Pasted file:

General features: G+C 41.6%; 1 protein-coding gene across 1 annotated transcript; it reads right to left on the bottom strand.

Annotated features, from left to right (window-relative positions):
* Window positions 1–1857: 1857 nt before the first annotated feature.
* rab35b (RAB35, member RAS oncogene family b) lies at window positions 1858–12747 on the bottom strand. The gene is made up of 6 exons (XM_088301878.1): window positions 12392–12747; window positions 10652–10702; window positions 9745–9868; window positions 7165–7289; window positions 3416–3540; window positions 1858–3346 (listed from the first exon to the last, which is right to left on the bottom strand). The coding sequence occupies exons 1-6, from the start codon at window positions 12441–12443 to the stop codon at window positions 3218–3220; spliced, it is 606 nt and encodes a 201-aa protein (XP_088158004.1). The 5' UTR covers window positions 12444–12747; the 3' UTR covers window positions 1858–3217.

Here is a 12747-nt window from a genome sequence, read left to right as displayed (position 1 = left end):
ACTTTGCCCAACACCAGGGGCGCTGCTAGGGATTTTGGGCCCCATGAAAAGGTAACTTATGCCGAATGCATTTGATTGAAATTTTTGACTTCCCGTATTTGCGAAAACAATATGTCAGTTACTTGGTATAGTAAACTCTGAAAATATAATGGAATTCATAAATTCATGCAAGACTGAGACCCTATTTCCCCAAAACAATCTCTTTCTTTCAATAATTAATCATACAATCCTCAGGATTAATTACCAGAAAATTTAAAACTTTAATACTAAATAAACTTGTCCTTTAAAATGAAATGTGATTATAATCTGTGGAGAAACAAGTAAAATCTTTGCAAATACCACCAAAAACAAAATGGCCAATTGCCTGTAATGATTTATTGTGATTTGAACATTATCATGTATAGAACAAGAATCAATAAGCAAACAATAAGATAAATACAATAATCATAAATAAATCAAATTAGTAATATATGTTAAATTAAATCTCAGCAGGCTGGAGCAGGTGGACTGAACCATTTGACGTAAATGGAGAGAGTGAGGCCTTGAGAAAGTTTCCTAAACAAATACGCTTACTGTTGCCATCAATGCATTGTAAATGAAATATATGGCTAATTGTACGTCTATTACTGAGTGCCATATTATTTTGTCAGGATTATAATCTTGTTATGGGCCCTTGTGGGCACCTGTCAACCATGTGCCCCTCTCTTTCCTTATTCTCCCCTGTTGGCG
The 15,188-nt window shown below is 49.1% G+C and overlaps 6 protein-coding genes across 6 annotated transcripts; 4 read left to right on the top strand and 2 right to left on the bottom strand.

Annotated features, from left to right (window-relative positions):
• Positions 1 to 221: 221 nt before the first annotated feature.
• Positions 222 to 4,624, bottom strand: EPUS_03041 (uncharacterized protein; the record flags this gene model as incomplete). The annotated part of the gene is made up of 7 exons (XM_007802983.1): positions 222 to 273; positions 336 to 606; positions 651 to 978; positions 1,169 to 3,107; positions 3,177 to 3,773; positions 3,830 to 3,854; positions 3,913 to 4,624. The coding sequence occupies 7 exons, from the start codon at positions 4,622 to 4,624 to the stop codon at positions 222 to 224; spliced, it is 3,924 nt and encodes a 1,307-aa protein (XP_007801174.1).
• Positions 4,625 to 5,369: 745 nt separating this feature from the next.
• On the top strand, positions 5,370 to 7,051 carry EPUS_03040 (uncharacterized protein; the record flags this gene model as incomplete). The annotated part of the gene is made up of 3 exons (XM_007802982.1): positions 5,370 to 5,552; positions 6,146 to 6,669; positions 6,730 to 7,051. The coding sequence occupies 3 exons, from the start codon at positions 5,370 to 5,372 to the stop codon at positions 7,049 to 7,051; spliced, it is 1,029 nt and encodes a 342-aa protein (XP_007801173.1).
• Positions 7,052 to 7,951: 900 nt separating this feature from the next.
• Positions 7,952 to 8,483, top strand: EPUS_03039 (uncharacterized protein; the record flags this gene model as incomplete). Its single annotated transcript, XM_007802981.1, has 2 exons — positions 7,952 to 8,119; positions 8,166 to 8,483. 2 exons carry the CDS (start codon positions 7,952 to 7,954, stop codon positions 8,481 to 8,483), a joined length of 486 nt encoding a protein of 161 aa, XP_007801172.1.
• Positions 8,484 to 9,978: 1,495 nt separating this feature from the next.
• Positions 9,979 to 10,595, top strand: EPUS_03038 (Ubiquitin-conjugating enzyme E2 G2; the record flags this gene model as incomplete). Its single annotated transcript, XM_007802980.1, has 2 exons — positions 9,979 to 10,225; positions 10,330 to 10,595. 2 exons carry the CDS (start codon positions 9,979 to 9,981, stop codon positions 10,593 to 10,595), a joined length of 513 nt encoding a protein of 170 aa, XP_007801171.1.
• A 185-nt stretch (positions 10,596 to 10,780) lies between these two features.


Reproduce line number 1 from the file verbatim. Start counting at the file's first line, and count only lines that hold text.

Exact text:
General features: G+C 41.6%; 1 protein-coding gene across 1 annotated transcript; it reads right to left on the bottom strand.